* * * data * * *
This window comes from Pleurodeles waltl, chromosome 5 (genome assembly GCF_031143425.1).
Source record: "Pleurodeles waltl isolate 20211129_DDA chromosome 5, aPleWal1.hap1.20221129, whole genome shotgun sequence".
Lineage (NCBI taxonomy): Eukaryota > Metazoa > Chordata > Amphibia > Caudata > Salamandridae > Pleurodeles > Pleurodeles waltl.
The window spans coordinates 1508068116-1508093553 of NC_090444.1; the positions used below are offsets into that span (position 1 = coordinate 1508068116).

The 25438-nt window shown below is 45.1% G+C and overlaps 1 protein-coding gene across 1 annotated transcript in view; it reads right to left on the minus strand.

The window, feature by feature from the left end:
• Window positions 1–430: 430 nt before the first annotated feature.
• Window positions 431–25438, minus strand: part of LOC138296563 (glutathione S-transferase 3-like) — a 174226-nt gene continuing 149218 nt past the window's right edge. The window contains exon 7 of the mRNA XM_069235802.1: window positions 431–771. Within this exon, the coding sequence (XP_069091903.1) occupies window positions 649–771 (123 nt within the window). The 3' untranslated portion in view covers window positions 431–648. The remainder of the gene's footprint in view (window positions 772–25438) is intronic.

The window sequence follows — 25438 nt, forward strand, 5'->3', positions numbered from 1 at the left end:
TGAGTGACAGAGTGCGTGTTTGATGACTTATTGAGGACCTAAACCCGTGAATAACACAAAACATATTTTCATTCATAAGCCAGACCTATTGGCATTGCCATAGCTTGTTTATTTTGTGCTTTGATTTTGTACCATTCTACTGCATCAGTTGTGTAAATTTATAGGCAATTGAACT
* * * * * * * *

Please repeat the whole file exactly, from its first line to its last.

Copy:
This window comes from Pleurodeles waltl, chromosome 5 (genome assembly GCF_031143425.1).
Source record: "Pleurodeles waltl isolate 20211129_DDA chromosome 5, aPleWal1.hap1.20221129, whole genome shotgun sequence".
Lineage (NCBI taxonomy): Eukaryota > Metazoa > Chordata > Amphibia > Caudata > Salamandridae > Pleurodeles > Pleurodeles waltl.
The window spans coordinates 1508068116-1508093553 of NC_090444.1; the positions used below are offsets into that span (position 1 = coordinate 1508068116).

The 25438-nt window shown below is 45.1% G+C and overlaps 1 protein-coding gene across 1 annotated transcript in view; it reads right to left on the minus strand.

The window, feature by feature from the left end:
• Window positions 1–430: 430 nt before the first annotated feature.
• Window positions 431–25438, minus strand: part of LOC138296563 (glutathione S-transferase 3-like) — a 174226-nt gene continuing 149218 nt past the window's right edge. The window contains exon 7 of the mRNA XM_069235802.1: window positions 431–771. Within this exon, the coding sequence (XP_069091903.1) occupies window positions 649–771 (123 nt within the window). The 3' untranslated portion in view covers window positions 431–648. The remainder of the gene's footprint in view (window positions 772–25438) is intronic.

The window sequence follows — 25438 nt, forward strand, 5'->3', positions numbered from 1 at the left end:
TGAGTGACAGAGTGCGTGTTTGATGACTTATTGAGGACCTAAACCCGTGAATAACACAAAACATATTTTCATTCATAAGCCAGACCTATTGGCATTGCCATAGCTTGTTTATTTTGTGCTTTGATTTTGTACCATTCTACTGCATCAGTTGTGTAAATTTATAGGCAATTGAACT